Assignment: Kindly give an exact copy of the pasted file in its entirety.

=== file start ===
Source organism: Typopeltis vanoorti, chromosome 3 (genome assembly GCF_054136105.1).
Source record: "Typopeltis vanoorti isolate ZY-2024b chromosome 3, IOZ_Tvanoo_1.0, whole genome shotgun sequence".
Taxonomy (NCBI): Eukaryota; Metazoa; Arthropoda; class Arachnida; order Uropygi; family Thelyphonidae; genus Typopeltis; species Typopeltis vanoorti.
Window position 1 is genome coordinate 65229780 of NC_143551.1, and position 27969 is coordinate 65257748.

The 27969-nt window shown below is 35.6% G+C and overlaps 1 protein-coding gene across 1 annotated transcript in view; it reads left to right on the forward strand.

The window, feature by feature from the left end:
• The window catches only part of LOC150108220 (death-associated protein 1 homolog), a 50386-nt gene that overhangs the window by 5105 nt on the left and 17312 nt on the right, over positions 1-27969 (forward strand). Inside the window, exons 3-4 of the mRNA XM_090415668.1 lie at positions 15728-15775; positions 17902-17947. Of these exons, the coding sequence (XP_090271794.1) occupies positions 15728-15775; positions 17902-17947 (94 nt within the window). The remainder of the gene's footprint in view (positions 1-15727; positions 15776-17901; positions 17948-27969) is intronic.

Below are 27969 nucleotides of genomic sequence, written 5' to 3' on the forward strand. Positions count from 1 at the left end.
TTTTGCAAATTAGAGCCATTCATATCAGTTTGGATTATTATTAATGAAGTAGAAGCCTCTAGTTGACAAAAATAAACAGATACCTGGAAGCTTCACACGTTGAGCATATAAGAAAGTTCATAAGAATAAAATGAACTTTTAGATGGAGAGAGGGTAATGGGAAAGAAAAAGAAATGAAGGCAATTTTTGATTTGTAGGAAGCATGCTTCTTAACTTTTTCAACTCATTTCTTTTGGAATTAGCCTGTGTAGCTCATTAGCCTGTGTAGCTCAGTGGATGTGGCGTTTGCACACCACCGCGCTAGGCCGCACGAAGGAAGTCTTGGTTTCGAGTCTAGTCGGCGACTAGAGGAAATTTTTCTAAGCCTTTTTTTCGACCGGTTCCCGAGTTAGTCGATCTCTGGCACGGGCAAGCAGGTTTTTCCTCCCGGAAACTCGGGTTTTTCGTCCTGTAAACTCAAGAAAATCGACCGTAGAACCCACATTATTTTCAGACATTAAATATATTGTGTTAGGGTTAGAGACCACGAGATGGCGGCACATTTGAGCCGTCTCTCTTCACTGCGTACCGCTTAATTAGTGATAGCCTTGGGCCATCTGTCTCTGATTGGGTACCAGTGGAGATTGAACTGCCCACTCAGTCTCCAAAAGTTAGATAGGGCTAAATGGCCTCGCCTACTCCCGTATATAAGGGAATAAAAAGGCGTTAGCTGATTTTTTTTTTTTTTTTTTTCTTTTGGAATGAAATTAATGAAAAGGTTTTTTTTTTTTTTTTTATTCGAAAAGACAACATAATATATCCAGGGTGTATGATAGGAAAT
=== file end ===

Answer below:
Source organism: Typopeltis vanoorti, chromosome 3 (genome assembly GCF_054136105.1).
Source record: "Typopeltis vanoorti isolate ZY-2024b chromosome 3, IOZ_Tvanoo_1.0, whole genome shotgun sequence".
Taxonomy (NCBI): Eukaryota; Metazoa; Arthropoda; class Arachnida; order Uropygi; family Thelyphonidae; genus Typopeltis; species Typopeltis vanoorti.
Window position 1 is genome coordinate 65229780 of NC_143551.1, and position 27969 is coordinate 65257748.

The 27969-nt window shown below is 35.6% G+C and overlaps 1 protein-coding gene across 1 annotated transcript in view; it reads left to right on the forward strand.

The window, feature by feature from the left end:
• The window catches only part of LOC150108220 (death-associated protein 1 homolog), a 50386-nt gene that overhangs the window by 5105 nt on the left and 17312 nt on the right, over positions 1-27969 (forward strand). Inside the window, exons 3-4 of the mRNA XM_090415668.1 lie at positions 15728-15775; positions 17902-17947. Of these exons, the coding sequence (XP_090271794.1) occupies positions 15728-15775; positions 17902-17947 (94 nt within the window). The remainder of the gene's footprint in view (positions 1-15727; positions 15776-17901; positions 17948-27969) is intronic.

Below are 27969 nucleotides of genomic sequence, written 5' to 3' on the forward strand. Positions count from 1 at the left end.
TTTTGCAAATTAGAGCCATTCATATCAGTTTGGATTATTATTAATGAAGTAGAAGCCTCTAGTTGACAAAAATAAACAGATACCTGGAAGCTTCACACGTTGAGCATATAAGAAAGTTCATAAGAATAAAATGAACTTTTAGATGGAGAGAGGGTAATGGGAAAGAAAAAGAAATGAAGGCAATTTTTGATTTGTAGGAAGCATGCTTCTTAACTTTTTCAACTCATTTCTTTTGGAATTAGCCTGTGTAGCTCATTAGCCTGTGTAGCTCAGTGGATGTGGCGTTTGCACACCACCGCGCTAGGCCGCACGAAGGAAGTCTTGGTTTCGAGTCTAGTCGGCGACTAGAGGAAATTTTTCTAAGCCTTTTTTTCGACCGGTTCCCGAGTTAGTCGATCTCTGGCACGGGCAAGCAGGTTTTTCCTCCCGGAAACTCGGGTTTTTCGTCCTGTAAACTCAAGAAAATCGACCGTAGAACCCACATTATTTTCAGACATTAAATATATTGTGTTAGGGTTAGAGACCACGAGATGGCGGCACATTTGAGCCGTCTCTCTTCACTGCGTACCGCTTAATTAGTGATAGCCTTGGGCCATCTGTCTCTGATTGGGTACCAGTGGAGATTGAACTGCCCACTCAGTCTCCAAAAGTTAGATAGGGCTAAATGGCCTCGCCTACTCCCGTATATAAGGGAATAAAAAGGCGTTAGCTGATTTTTTTTTTTTTTTTTTTCTTTTGGAATGAAATTAATGAAAAGGTTTTTTTTTTTTTTTTTATTCGAAAAGACAACATAATATATCCAGGGTGTATGATAGGAAAT